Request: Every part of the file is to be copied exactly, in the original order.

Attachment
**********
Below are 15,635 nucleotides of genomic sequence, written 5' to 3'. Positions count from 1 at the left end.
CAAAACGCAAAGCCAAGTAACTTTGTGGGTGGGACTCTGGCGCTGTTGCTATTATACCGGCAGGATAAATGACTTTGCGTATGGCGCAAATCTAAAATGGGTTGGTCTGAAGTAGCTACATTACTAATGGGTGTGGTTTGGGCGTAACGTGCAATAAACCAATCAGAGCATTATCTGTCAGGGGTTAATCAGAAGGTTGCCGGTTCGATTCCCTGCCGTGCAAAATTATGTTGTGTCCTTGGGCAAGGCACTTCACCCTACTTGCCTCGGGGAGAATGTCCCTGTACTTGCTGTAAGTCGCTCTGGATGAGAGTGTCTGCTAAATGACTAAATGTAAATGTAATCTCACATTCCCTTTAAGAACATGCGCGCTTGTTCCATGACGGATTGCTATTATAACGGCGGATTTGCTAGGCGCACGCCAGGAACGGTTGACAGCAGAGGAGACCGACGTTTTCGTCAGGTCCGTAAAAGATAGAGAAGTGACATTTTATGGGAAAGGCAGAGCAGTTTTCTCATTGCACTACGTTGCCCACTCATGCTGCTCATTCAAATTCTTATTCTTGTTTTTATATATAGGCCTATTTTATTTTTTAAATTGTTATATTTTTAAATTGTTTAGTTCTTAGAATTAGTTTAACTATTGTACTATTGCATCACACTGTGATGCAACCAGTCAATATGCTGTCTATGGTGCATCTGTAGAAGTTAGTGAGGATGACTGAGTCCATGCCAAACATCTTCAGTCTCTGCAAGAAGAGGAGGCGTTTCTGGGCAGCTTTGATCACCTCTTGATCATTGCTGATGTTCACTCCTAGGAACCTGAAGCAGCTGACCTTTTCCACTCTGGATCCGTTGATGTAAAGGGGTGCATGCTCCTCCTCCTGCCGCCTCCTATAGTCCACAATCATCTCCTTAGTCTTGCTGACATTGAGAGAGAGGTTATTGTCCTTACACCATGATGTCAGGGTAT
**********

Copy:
Below are 15,635 nucleotides of genomic sequence, written 5' to 3'. Positions count from 1 at the left end.
CAAAACGCAAAGCCAAGTAACTTTGTGGGTGGGACTCTGGCGCTGTTGCTATTATACCGGCAGGATAAATGACTTTGCGTATGGCGCAAATCTAAAATGGGTTGGTCTGAAGTAGCTACATTACTAATGGGTGTGGTTTGGGCGTAACGTGCAATAAACCAATCAGAGCATTATCTGTCAGGGGTTAATCAGAAGGTTGCCGGTTCGATTCCCTGCCGTGCAAAATTATGTTGTGTCCTTGGGCAAGGCACTTCACCCTACTTGCCTCGGGGAGAATGTCCCTGTACTTGCTGTAAGTCGCTCTGGATGAGAGTGTCTGCTAAATGACTAAATGTAAATGTAATCTCACATTCCCTTTAAGAACATGCGCGCTTGTTCCATGACGGATTGCTATTATAACGGCGGATTTGCTAGGCGCACGCCAGGAACGGTTGACAGCAGAGGAGACCGACGTTTTCGTCAGGTCCGTAAAAGATAGAGAAGTGACATTTTATGGGAAAGGCAGAGCAGTTTTCTCATTGCACTACGTTGCCCACTCATGCTGCTCATTCAAATTCTTATTCTTGTTTTTATATATAGGCCTATTTTATTTTTTAAATTGTTATATTTTTAAATTGTTTAGTTCTTAGAATTAGTTTAACTATTGTACTATTGCATCACACTGTGATGCAACCAGTCAATATGCTGTCTATGGTGCATCTGTAGAAGTTAGTGAGGATGACTGAGTCCATGCCAAACATCTTCAGTCTCTGCAAGAAGAGGAGGCGTTTCTGGGCAGCTTTGATCACCTCTTGATCATTGCTGATGTTCACTCCTAGGAACCTGAAGCAGCTGACCTTTTCCACTCTGGATCCGTTGATGTAAAGGGGTGCATGCTCCTCCTCCTGCCGCCTCCTATAGTCCACAATCATCTCCTTAGTCTTGCTGACATTGAGAGAGAGGTTATTGTCCTTACACCATGATGTCAGGGTAT